September 2010 Severe Weather

Rego Park & Middle Village, NY

September 16, 2010

Area Map

Photographs and Commentary
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Rego Park

Around 6PM on September 16, 2010, I went to my neighbor across the street. As I crossed the street, I heard the distant rumble of thunder. I thought very little of it because I knew a front was moving in from the west and thunderstorms were forecast. I don't think I was at my neighbors for only a few minutes when the storm hit. It was the fiercest storm I have experienced in this area since I moved here 55 years ago. Susie called me from home telling me that there were tornado warnings for the area. She sounded quite concerned, but there was no way for me to get home in that torrential downpour. The heart of the storm moved across the area in a matter of minutes and I went back home. Susie was watching the news and they were reporting tornado sightings in Brooklyn and Queens and severe damage in a number of neighborhoods. We had no damage in our immediate neighborhood, but we soon heard that there was significant damage just a quarter of a mile east. Shortly after the storm passed our area, our cable went out and we lost Internet, TV and phone service (it was not restored until more than 24 hours later). It wasn't until the next morning that we got more information on the extent of the damage in New York City. The National Weather service advised that the damage in the Rego Park - Forest Hills area was from a macroburst (linear rather than the cyclonic air flow of a tornado) with winds up to 125 MPH.

The day following the storm, Susie and I walked east along Alderton Street in Rego Park to observe and photograph the damage. Below are some of the pictures that I took... all within a half mile from our house. The September 18th edition of the New York Times had a report describing the storm including a multimedia feature with about 500 pictures.

This house is located about 1/4 of a mile from our home. This tree and others on the street were uprooted while others snapped at the top. At our house, we had a few twigs on the ground. Almost all of the trees on Alderton Street were replaced about 20 years ago when it and neighboring streets were repaved. The trees in the Crescents were much bigger and older and suffered the most damage.

The trees in the background line the mainline tracks of the Long Island Railroad. They sustained some damage and some of the trees landed on the tracks disrupting service for hours.

This multi-family building suffered a partial collapse of the parapet and may have had other roof damage.

Alderton Street is blocked by several trees that formerly lined the sidewalk and interior of Painters Park (Alderton Street between Dieterle and Elwell Crescents)

Damage to Painters Park trees as viewed from the Intersection of Alderton Street and Dieterle Crescent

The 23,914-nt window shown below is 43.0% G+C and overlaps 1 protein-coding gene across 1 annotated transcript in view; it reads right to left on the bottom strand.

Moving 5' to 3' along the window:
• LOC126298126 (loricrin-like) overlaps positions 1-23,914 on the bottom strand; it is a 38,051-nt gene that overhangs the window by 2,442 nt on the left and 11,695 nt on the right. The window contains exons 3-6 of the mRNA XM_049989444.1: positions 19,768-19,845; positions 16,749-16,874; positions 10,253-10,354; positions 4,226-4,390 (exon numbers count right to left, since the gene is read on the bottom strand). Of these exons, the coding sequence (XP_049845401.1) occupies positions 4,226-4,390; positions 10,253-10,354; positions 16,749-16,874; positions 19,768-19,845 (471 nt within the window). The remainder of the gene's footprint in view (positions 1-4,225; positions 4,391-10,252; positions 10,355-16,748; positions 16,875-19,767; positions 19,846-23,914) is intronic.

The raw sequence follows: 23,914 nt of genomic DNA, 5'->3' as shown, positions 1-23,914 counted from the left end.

This tree landed on one of the balconies in this apartment house

The capricious nature of the winds can be seen in this picture. This metal awning was flipped up while the adjacent (seems to be identical) awning had no visible damage.

US Department of Agriculture personnel survey tree damage

The swing in Painters Park was damaged by a falling branch. This was where our children used to play when they were younger.

The top of a tree that was snapped off at the top and landed in the PS 174 school yard

Dieterle Crescent adjacent to PS 174. WIth all this surrounding damage, the school was open.


There is a relatively new car under these branches

This tree was estimated to be about 60 years old

Some of the old trees had rot in them and were no match for the wind. This tree was one of several I observed that were hollow.

Juniper Valley Park

We had heard that Juniper Valley Park, about 1 mile southwest of our home, had extensive damage. On September 19th, three days after the storm, we decided to walk up to the park to document the extent of the damage. Based on what we heard, we expected more damage. What we found was still bad, especially if you were one of the neighbors affected by the falling trees.

Pullis Farm Cemetery

This 80 foot Scarlet Oak just missed crashing on the Pullis Farm Cemetery. The tree is believed to be about 110 years old.

This tree, near the tennis courts, was hollow at the top and didn't stand a chance against the strong winds generated by the storm. The picture at right shows the area of the break with a plug of debris accumulated over time. The picture below shows a segment of the same tree.

Rot at the bottom of this tree doomed it

The tree, above left, lost several of its branches. As can be seen on one of the branches, above right, the branches had hollow spots and only a few inches of support.



In the debris around the branch above, I spotted this piece of bark. The contrast between the blacktop walkway and the interior of the bark fascinated me. I get artsy once in a while.

It once provided shade... now it provides a play area

A number of trees came down on Dry Harbor Road, a major street in the area and a bus route. A local homeowner told us that they don't expect to have the street opened for a few more days.

The trees knocked down phone and cable lines. Above left, a cable transformer lies on the ground. Above right is a piece of telephone pole support wire that snapped when the pole was knocked down.




Left, a view looking across Dry Harbor Road towards the park. The debris pile on the car includes one of the telephone poles. According to one of the homeowners, the pole was replaced by Con Edison within a day of the storm. The trimming of the branches to clear the sidewalk was done by the neighbors. Surprisingly, the city has done little to clear the street and the busses are now running on a detour.